Did you know you are an activist? Or at least you could be. It’s much simpler than you think.
GQ sat down with Linda Sarsour, one of the leading activists today and co-chair of the Women’s March on Washington. Sarsour, who was interviewed as part of GQ’s feature on NFL player-turned-activist Colin Kaepernick, said how anyone can become an activist simply by saving your money, giving your time, and honoring your own gifts.
Give your time
If you feel like you have a particular cause that speaks to you, find a way to volunteer.
“…Find a local organization that works on that particular issue. And find an hour of your time–even if it’s an hour a month, two hours a month, four, depending on what you can give–that you actually make it a priority to go meet people at this institution, have some conversations,” said Sarsour. “That’s the first thing, just being connected to an institution or an organization helps you stay convicted and makes you feel like you’re a part of something.”
Give a little, give a lot
Don’t think you have to give tons of money to a cause for it have a positive effect. Even if you can only afford a couple of bucks a month, that money can add up.
Sarsour gave the example of how we all casually drop $5 on a coffee at Starbucks. She said that if we took those $5 and saved them over a month to $20, that $20 could go a long way.
“Imagine if you gave that $20 every month to an organization that works on ending violence against women, or supports undocumented immigrants, or provides resources and services to people with disabilities,” she said. “If 20, 30, 40 of us in a local community gave that to an organization in a month, we might be able to help them pay their electric bill. Or maybe pay the phone bill. Or pay the rent even, in some towns. So the idea is to never underestimate your individual power and the individual impact you have.”
Don’t underestimate your impact
Too often, people don’t attend events because they think they won’t be able to add anything or they think their voice doesn’t matter in the long run. If you think you won’t be missed from a huge march or other event, think again. Sarsour said that every person counts and that every person has an impact.
“…I say to people: “1 + 1+1+1 is mass mobilization.” Every person counts in this movement. Every dollar counts in this movement; every hour you volunteer counts. We oftentimes have underestimated our individual power.”
Sarsour gave the example of how people think they can’t be like her or her activist partners and fellow Women’s March co-chairs Tamika Mallory and Carmen Perez. But in actuality, she said, people don’t realize exactly how many individuals support activists like her in her work. People who are good at branding, marketing, social media, writing, video production, concert production, and more all lend their talents to making events like the Women’s March huge successes.
“So the idea of an ‘activist’ has to be redefined. An activist is anyone who cares about something and has a talent that they’re willing to put toward that thing. So anyone can be an activist. Anyone can support the work of the movement.”
Read the full article at GQ.
Hari Kondabolu wants you to realize why The Simpsons character Apu is a problem.
His documentary, The Problem with Apu, aims to show Simpsons fans why their favorite Qwik-E-Mart store owner is much more than just a funny character. For many, Apu is a figure embedded with offensive racial stereotypes about Indian-Americans and Indian immigrants, compounded by the fact that the voice of Apu, Hank Azaria, is putting on a stereotypical Indian accent.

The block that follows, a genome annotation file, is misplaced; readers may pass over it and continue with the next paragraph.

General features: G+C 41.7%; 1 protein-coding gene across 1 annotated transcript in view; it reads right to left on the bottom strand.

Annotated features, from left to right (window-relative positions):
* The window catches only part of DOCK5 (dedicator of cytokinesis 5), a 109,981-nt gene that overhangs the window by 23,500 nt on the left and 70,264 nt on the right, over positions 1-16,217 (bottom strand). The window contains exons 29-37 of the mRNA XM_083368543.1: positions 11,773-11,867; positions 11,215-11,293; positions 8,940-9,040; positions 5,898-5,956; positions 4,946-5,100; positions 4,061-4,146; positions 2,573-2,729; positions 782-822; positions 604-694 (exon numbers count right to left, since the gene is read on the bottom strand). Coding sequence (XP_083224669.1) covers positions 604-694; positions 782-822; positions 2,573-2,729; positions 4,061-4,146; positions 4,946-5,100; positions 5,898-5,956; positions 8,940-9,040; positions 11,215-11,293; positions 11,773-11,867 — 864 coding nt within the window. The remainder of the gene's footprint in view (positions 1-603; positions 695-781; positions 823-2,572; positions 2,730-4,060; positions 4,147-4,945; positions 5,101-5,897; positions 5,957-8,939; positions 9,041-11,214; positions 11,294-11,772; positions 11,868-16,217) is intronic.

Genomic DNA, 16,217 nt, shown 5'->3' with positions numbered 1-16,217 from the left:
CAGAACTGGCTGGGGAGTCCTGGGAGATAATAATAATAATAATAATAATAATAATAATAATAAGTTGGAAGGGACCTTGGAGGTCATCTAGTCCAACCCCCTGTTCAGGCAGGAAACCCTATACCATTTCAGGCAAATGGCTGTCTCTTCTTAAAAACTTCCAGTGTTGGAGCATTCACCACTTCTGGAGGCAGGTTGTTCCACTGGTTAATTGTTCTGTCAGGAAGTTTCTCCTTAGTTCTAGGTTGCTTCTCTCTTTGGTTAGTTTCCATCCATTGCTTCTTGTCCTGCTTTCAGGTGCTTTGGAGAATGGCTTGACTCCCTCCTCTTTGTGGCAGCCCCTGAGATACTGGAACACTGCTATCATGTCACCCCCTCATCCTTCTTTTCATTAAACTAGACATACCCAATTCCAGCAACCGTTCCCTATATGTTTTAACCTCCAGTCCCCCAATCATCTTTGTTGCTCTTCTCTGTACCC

Vulture’s Malika Rao (who also appeared in the documentary) interviewed Kondabolu about the film, his opinions on Apu, the struggles he had with making and editing the film, and what the conversation about Apu means to the bigger issues of representation for Indian-Americans and POC in general.
On figuring out how to to explain racism to the uninformed:
“It was fun to make a movie and to interview so many people, but the actual heart of the issue, it was a 101 course. I honestly wanted to call it Seriously? I need to explain this? Because we all know this. It’s obvious. But I had to educate people. There’s a part of the film where I had to be reminded, this is going to mainstream America. This isn’t a film that’s in festivals. I need to explain basic ideas. I really need to explain minstrelsy? I really do? And I’m like, yeah, I do. This stuff used to be called “inaccessible” though. We’re at least in the era where it’s now mind-blowing.”
How Apu represents America’s deep-seated racism:
“The issue isn’t so much the character. I’m a 35-year-old man. It’s not an offensive thing, it’s a little insulting, especially when I was a kid. To me, it’s like, how did that happen, how does that still happen, how do we keep doing it? It’s not like it’s over. We still think about representation, we still think about erasure or one-dimensional representation. This is a classic example, but it’s one example. Apu is grandfathered in. It’s like a fossil in nectar, you know what I mean? It’s a great example for us to see because it’s both then and now. Times have changed, but ultimately for me it wasn’t just about Apu. It’s really about where we are as a culture and the fact that racism isn’t a singular thing. It’s a virus. It mutates, and every era, it changes.”
The one part Kondabolu wished he put in the documentary:
“There’s this one anecdote we didn’t put in that kills me. I did some research, and Peter Sellers and Satyajit Ray knew each other [Editor’s note: Peter Sellers starred in The Party, in a role Hank Azaria has compared to Apu; Ray created The Apu Trilogy, the famous Bengali series that the Simpsons’ Apu got his name from.] Ray wanted Sellers to be in his first attempt for a film, called Alien. They hit it off. Then Ray saw Sellers in The Party and was horrified. I just met this man. This is what he thinks of me? And the voice he uses. Peter Sellers has a monkey pet in the movie. The monkey’s name is Apu, and that’s not a coincidence, especially during [the time of the release of Ray’s Apu Trilogy]. I hear that story and I think about Apu, the cartoon character. You take [Ray’s] main character and give him this voice you know he would hate. The fact that [Apu the monkey] wasn’t squashed — this is what happens when you don’t squash it. It doesn’t look the same way, but it still survived.”